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Intel: Microsoft's ARM-on-Windows deal no threat

'Bring it on!'

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CES 2011 Microsoft may have caused a disturbance in the PC Force with its announcement that the next version of Windows will run on ARM processors, but Intel isn't worried.

"You want to come and party in our kitchen and rattle the pots and pans? I've got Sandy Bridge. Bring it on," Intel spokesman Dave Salvator told The Reg on Friday at the Consumer Electronics Show in Las Vegas.

Before that pugnacious pronouncement, however, Salvator tried to minimize the shock value of Microsoft's announcement. "To some degree, it's not really news," he said. "We've had Windows on ARM for years. It's called Windows CE."

When reminded that Windows CE was not exactly the most impressive or powerful mobile operating system, Salvator admitted: "Well, that's why they call it 'WinCE'."

Then he gave the "no news" dodge one more try. "When you think about it, Windows 7 Phone, that's running on ARM." When we pointed out that Microsoft's smartphone OS is an entirely different animal than Windows for PCs, Salvator countered: "Fair enough – but it is Windows on ARM. Granted, we're into a little bit of semantics, but that's the marketing name – but [not] architecturally."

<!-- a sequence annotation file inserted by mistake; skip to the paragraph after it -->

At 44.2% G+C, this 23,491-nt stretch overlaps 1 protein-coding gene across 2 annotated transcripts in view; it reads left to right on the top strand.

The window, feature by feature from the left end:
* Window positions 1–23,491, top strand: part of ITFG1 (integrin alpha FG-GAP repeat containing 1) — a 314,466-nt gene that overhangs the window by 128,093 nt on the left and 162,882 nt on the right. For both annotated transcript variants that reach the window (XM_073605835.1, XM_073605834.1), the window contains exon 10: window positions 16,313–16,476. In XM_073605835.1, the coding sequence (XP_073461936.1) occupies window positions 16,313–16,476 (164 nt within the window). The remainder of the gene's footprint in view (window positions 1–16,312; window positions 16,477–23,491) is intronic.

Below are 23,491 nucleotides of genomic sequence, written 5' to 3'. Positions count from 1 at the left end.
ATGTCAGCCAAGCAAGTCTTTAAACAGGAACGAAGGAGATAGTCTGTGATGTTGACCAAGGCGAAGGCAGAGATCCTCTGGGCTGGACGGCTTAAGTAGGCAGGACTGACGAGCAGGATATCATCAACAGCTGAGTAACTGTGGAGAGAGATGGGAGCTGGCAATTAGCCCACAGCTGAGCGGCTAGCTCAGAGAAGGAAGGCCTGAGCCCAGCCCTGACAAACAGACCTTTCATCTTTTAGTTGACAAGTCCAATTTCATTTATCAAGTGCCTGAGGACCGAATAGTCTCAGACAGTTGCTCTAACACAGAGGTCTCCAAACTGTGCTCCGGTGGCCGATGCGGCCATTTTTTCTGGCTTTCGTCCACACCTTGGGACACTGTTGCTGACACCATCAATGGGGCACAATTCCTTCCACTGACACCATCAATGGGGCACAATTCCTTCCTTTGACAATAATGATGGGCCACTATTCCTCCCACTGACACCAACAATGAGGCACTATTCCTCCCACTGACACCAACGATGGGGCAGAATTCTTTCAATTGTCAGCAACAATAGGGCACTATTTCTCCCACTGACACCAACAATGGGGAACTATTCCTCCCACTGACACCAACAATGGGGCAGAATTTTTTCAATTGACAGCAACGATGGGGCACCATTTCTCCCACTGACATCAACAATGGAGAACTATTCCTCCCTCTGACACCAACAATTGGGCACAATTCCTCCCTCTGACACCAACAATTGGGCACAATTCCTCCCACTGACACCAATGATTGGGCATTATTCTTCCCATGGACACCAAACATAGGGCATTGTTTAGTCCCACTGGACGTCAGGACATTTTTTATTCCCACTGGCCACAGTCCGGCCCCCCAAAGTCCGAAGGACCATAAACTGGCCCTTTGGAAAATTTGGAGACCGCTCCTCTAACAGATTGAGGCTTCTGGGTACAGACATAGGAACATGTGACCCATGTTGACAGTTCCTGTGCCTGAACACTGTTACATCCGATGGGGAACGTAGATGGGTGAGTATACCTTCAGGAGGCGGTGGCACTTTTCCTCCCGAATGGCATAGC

Feints completed, Salvator chose a more logical argument. "If you look at the complexity of the Windows kernel," he said, "if you look at the complexity of the Windows 7 operating system, if you look at the performance demands of that operating system – frankly, I welcome [the announcement].

"Because here's the thing: when people talk about ARM, they tend to point immediately to power: 'Oh, it's all about power, they do really great power'." Yeah, that's true, they have pretty good low power, but with Moorestown, frankly, so do we." Being Salvator's polite guest, we didn't point out that Moorestown barely dips its toes inside the power envelope for smartphones.

From Salvator's point of view, creating an ARM-equipped device that could compete with a PC would negate ARM's power advantage. "For them to really come and do anything serious that would go into into a bona fide PC device and deliver a full-fledged PC platform, they're going to have to do some different things ... like considering things like an out-of-order processing execution engine, going multi-core, and cranking up their clocks."

Dual-core ARM chips do already exist – Motorola's new Xoom tablet has one, for example. Also, Intel's netbook processor, Atom, is an in-order processor, one of many architectural choices that limit its performance to far less that that of its "full-fledged PC" brethren in the company's Core line.

Salvator pointed out that if an ARM chip were to be built whith those full-fledged upgrades: "There's some immutable laws of physics that say that if you do those things your transistor count is going to go up, so is your voltage, so is your heat, so is your power. So this miraculous power advantage that everyone seems to think is [ARM's] ace in the hole completely evaporates."